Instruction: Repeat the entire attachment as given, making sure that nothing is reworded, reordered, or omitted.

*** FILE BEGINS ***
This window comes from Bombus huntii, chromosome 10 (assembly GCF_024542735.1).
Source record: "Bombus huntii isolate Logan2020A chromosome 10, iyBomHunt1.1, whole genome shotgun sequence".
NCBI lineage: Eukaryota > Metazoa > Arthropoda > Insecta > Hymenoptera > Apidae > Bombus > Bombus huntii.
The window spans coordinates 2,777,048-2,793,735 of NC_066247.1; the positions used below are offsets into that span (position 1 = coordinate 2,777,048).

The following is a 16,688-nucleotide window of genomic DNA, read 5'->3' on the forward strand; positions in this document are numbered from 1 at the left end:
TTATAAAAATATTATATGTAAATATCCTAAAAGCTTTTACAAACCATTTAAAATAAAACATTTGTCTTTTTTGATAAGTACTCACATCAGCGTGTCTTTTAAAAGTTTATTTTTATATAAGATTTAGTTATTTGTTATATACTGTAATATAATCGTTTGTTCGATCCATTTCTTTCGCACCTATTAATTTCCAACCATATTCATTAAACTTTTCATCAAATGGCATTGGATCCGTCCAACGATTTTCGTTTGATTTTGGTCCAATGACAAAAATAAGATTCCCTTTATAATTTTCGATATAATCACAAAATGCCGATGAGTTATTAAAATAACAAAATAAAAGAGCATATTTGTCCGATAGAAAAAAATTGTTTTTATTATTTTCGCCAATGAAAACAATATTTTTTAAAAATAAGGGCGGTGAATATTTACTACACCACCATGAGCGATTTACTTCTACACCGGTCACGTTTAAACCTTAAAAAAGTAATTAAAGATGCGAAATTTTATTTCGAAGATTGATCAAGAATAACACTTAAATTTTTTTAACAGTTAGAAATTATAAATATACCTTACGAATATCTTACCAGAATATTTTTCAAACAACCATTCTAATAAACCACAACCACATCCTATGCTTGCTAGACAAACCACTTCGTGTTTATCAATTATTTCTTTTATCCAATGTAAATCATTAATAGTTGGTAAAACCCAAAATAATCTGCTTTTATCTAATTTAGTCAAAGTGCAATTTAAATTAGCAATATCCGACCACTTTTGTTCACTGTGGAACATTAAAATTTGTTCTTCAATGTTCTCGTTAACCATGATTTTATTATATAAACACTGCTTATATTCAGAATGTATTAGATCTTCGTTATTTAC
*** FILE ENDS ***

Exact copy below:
This window comes from Bombus huntii, chromosome 10 (assembly GCF_024542735.1).
Source record: "Bombus huntii isolate Logan2020A chromosome 10, iyBomHunt1.1, whole genome shotgun sequence".
NCBI lineage: Eukaryota > Metazoa > Arthropoda > Insecta > Hymenoptera > Apidae > Bombus > Bombus huntii.
The window spans coordinates 2,777,048-2,793,735 of NC_066247.1; the positions used below are offsets into that span (position 1 = coordinate 2,777,048).

The following is a 16,688-nucleotide window of genomic DNA, read 5'->3' on the forward strand; positions in this document are numbered from 1 at the left end:
TTATAAAAATATTATATGTAAATATCCTAAAAGCTTTTACAAACCATTTAAAATAAAACATTTGTCTTTTTTGATAAGTACTCACATCAGCGTGTCTTTTAAAAGTTTATTTTTATATAAGATTTAGTTATTTGTTATATACTGTAATATAATCGTTTGTTCGATCCATTTCTTTCGCACCTATTAATTTCCAACCATATTCATTAAACTTTTCATCAAATGGCATTGGATCCGTCCAACGATTTTCGTTTGATTTTGGTCCAATGACAAAAATAAGATTCCCTTTATAATTTTCGATATAATCACAAAATGCCGATGAGTTATTAAAATAACAAAATAAAAGAGCATATTTGTCCGATAGAAAAAAATTGTTTTTATTATTTTCGCCAATGAAAACAATATTTTTTAAAAATAAGGGCGGTGAATATTTACTACACCACCATGAGCGATTTACTTCTACACCGGTCACGTTTAAACCTTAAAAAAGTAATTAAAGATGCGAAATTTTATTTCGAAGATTGATCAAGAATAACACTTAAATTTTTTTAACAGTTAGAAATTATAAATATACCTTACGAATATCTTACCAGAATATTTTTCAAACAACCATTCTAATAAACCACAACCACATCCTATGCTTGCTAGACAAACCACTTCGTGTTTATCAATTATTTCTTTTATCCAATGTAAATCATTAATAGTTGGTAAAACCCAAAATAATCTGCTTTTATCTAATTTAGTCAAAGTGCAATTTAAATTAGCAATATCCGACCACTTTTGTTCACTGTGGAACATTAAAATTTGTTCTTCAATGTTCTCGTTAACCATGATTTTATTATATAAACACTGCTTATATTCAGAATGTATTAGATCTTCGTTATTTAC